Serious and organised crime has been evolving over the last 20 years in terms of the number of criminal organisations, modus operandi, use of technology, and organised crime’s ability to infiltrate infrastructures, public sector and exploit legislative loopholes. This is one of the conclusions made at the 2019 European Police Chiefs Convention (EPCC). Over the last two days, more than 600 police chiefs and senior law enforcement representatives from 50 countries gathered at Europol's headquarters in The Hague for the EPCC, the most significant law enforcement convention in the EU. Co-hosted by Europol and the Finnish Police in the context of Finland's Presidency of the Council of the EU, the EPCC covered serious and organised crime and its manifestations and infiltration in society.
The annual event brings together police chiefs and high-level representatives from the EU and beyond, to exchange assessments of current and emerging criminal threats, challenges, and opportunities. Accordingly, the delegates discussed over three panels and hundreds of bilateral and multilateral meetings how serious and organised crime keeps evolving as a major challenge to EU security. There was a consensus among EU Member States’ law enforcement authorities and Europol that the increasingly cross-border nature of organised crime, often associated with violent acts among gangs, flourishing drug trafficking markets and related crimes such as money laundering and corruption pose a major challenge to our society. In certain areas of some EU Member States, a vicious cycle can be observed with increasing social exclusion, criminality, loss of trust in law enforcement and, in some cases, radicalisation.
Serious and organised crime has been evolving over the last 20 years in terms of:
- the number of criminal organisations;
- modus operandi, adaptability, sophistication and interconnection;
- use of technology;
- and their ability to infiltrate infrastructures, public sector and exploit legislative loopholes.
Meanwhile, new psychoactive substances, record levels of drugs production globally, organised migrant smuggling and the development of online criminality have all had profound effects on the criminal landscape.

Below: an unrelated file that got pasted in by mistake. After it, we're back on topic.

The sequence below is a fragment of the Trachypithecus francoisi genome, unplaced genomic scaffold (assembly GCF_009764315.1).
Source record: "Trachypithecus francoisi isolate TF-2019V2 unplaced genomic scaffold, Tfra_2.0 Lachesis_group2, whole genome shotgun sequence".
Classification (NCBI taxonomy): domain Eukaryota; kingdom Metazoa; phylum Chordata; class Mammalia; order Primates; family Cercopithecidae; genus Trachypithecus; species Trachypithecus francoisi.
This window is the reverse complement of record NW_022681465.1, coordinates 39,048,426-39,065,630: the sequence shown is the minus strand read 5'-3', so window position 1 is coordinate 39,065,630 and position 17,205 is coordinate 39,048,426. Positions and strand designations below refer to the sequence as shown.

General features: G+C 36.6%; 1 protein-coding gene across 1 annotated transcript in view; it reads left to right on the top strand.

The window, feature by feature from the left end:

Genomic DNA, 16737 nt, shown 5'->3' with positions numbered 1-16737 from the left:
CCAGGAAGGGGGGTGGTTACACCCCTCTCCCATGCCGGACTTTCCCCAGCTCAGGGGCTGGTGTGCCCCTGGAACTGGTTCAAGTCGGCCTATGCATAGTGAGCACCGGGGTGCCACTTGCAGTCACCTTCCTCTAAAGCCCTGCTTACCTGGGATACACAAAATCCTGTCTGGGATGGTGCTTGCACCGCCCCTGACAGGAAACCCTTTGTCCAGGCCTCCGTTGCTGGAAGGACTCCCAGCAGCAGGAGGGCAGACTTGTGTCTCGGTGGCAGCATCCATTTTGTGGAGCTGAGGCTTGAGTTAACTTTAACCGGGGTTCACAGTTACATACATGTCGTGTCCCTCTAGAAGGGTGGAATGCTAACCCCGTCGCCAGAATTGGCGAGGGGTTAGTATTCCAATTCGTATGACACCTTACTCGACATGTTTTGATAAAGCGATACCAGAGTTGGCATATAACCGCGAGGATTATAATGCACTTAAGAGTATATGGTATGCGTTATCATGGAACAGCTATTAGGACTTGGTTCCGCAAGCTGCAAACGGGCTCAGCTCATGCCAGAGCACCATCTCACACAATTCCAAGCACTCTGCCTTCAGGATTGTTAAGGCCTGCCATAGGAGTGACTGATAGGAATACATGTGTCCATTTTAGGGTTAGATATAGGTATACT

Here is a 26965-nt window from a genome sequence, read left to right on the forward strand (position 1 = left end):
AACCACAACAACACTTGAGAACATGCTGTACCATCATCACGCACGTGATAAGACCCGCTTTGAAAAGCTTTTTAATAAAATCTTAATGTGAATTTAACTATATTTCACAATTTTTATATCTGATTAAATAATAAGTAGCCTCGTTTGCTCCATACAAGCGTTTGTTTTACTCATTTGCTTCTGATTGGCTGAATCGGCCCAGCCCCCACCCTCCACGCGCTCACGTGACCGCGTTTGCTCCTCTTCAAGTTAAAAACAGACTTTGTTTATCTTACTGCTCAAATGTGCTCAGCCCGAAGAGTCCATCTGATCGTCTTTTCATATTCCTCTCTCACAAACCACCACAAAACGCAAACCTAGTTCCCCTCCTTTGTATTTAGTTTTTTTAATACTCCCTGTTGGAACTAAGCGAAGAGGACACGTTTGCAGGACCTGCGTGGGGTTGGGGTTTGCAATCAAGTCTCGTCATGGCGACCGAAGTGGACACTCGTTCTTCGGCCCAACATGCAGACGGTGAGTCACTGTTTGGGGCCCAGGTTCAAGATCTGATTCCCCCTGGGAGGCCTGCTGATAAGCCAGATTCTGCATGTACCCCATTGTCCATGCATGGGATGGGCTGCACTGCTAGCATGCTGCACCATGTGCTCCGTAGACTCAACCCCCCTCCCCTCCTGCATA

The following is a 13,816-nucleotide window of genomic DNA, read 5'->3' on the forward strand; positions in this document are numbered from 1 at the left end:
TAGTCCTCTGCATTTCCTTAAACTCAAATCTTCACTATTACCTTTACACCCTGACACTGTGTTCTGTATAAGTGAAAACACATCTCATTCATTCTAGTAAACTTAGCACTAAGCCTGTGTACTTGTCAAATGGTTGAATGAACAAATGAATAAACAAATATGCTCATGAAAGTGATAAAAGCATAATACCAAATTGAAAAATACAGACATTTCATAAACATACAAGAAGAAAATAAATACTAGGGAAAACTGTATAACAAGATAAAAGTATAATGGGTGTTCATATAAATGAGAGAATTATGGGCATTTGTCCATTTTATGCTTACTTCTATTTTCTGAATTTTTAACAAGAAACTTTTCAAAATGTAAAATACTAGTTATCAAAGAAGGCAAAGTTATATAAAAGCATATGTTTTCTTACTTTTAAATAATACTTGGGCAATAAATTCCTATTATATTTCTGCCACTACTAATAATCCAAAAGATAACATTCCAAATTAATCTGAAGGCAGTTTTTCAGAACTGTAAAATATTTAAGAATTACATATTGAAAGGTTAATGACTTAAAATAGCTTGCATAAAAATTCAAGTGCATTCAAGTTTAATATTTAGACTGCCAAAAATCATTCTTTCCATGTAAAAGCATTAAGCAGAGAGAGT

Coinciding with the 2019 EPCC, several important developments are at a crucial stage, creating a rare intersection of opportunities and challenges for the European law enforcement community:
- rapid technological developments (e.g. encryption, 5G, big data, machine learning and cryptocurrencies) present both challenges and opportunities for criminal investigations;
- record levels of illicit drug cultivation and trafficking, with the EU as a leading consumer market.
Europol and Finland's Presidency of the Council of the EU concluded that a number of areas require particular attention. Among them are:
- refocusing attention on serious and organised crime as a grave threat to the internal security of the EU;
- the need to target the top-tier organised crime groups, developing further successful initiatives like the high-value target concept at Europol ;
- greater attention to financial and economic crime and criminal asset seizures, making sure crime doesn’t pay; welcoming new developments like the European Financial and Economic Crime Centre (EFECC) at Europol, and the European Public Prosecutor’s Office (EPPO);
- greater engagement between law enforcement and the private sector, at national and EU (Europol) level;
- greater investment in crime prevention, requiring a multi-disciplinary approach involving government bodies, non-governmental organisations and the private sector;
- need for a global EU strategy on organised crime, which might expand on the EU Policy Cycle for International Serious and Organised Crime; and sustainable funding and resources for cross-border crime-fighting, comprising both Europol and EU-level funding and capacity building mechanisms;
- further development of EU policing solutions, such as Europol’s new decryption platform;
- greater and more coordinated investment in innovation in the law enforcement community, potential via an innovation platform hosted by Europol.
Europol's Executive Director Catherine De Bolle: “Crime in the 21st century is highly international and organised, and for law enforcement it is no longer good enough to be reactive. We must strengthen our cooperation and engage in foresight activities to understand emerging challenges and formulate innovative countermeasures. Europol's strategy 2020+ sets out our ambition to further establish Europol as an innovator in the European law enforcement community. The European Police Chiefs Convention shows that Europol has established itself as the EU criminal information hub. We will continue to enhance the value of our network by providing Member States with access to a growing number of partners and sources of information.”
Europol has organised the EPCC since 2010. This year this significant event had the highest ever turnout with 615 attendees. High-level representatives from all 28 EU Member States, 15 non-EU countries, agencies, and institutions of the EU (Eurojust, FRONTEX, OLAF, EUIPO), as well as international organisations attended the convention. Alongside the EPCC, two more major meetings were held at Europol: the EUROMED meeting and the European Customs DG meeting.
 The overall objective of the Euromed Police IV project funded by the European Union is to increase the citizen security across the Euro-Mediterranean area through the strengthening of cooperation on security issues between the Southern Mediterranean partner countries, as well as between these countries and the Member States of the European Union.